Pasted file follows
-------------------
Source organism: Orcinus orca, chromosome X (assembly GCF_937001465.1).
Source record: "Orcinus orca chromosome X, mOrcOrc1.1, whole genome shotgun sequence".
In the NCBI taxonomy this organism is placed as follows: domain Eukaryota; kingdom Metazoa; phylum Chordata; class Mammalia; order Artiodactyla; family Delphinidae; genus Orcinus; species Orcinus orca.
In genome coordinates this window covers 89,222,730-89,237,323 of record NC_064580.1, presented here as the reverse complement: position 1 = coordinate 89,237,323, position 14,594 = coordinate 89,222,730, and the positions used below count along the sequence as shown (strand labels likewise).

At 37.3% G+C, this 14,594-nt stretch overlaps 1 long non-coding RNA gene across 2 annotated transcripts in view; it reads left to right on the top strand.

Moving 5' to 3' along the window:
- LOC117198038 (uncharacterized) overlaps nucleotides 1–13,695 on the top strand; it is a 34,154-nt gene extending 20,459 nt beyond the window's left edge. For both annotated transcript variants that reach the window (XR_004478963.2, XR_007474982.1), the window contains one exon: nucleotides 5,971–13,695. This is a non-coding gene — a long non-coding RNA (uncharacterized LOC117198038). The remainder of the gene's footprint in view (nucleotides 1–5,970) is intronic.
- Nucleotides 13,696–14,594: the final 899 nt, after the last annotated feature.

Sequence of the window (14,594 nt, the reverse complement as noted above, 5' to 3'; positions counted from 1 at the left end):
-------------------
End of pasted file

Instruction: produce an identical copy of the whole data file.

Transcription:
Source organism: Orcinus orca, chromosome X (assembly GCF_937001465.1).
Source record: "Orcinus orca chromosome X, mOrcOrc1.1, whole genome shotgun sequence".
In the NCBI taxonomy this organism is placed as follows: domain Eukaryota; kingdom Metazoa; phylum Chordata; class Mammalia; order Artiodactyla; family Delphinidae; genus Orcinus; species Orcinus orca.
In genome coordinates this window covers 89,222,730-89,237,323 of record NC_064580.1, presented here as the reverse complement: position 1 = coordinate 89,237,323, position 14,594 = coordinate 89,222,730, and the positions used below count along the sequence as shown (strand labels likewise).

At 37.3% G+C, this 14,594-nt stretch overlaps 1 long non-coding RNA gene across 2 annotated transcripts in view; it reads left to right on the top strand.

Moving 5' to 3' along the window:
- LOC117198038 (uncharacterized) overlaps nucleotides 1–13,695 on the top strand; it is a 34,154-nt gene extending 20,459 nt beyond the window's left edge. For both annotated transcript variants that reach the window (XR_004478963.2, XR_007474982.1), the window contains one exon: nucleotides 5,971–13,695. This is a non-coding gene — a long non-coding RNA (uncharacterized LOC117198038). The remainder of the gene's footprint in view (nucleotides 1–5,970) is intronic.
- Nucleotides 13,696–14,594: the final 899 nt, after the last annotated feature.

Sequence of the window (14,594 nt, the reverse complement as noted above, 5' to 3'; positions counted from 1 at the left end):